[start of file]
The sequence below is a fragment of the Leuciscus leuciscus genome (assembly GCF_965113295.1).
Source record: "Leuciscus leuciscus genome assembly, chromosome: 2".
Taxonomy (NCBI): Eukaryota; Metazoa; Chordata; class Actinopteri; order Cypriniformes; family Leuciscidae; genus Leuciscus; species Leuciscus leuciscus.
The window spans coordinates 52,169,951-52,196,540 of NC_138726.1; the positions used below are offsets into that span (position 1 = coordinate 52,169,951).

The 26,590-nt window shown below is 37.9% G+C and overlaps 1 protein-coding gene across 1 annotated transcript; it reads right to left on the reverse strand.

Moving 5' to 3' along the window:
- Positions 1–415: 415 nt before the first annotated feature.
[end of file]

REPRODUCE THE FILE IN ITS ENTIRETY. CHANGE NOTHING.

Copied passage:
The sequence below is a fragment of the Leuciscus leuciscus genome (assembly GCF_965113295.1).
Source record: "Leuciscus leuciscus genome assembly, chromosome: 2".
Taxonomy (NCBI): Eukaryota; Metazoa; Chordata; class Actinopteri; order Cypriniformes; family Leuciscidae; genus Leuciscus; species Leuciscus leuciscus.
The window spans coordinates 52,169,951-52,196,540 of NC_138726.1; the positions used below are offsets into that span (position 1 = coordinate 52,169,951).

The 26,590-nt window shown below is 37.9% G+C and overlaps 1 protein-coding gene across 1 annotated transcript; it reads right to left on the reverse strand.

Moving 5' to 3' along the window:
- Positions 1–415: 415 nt before the first annotated feature.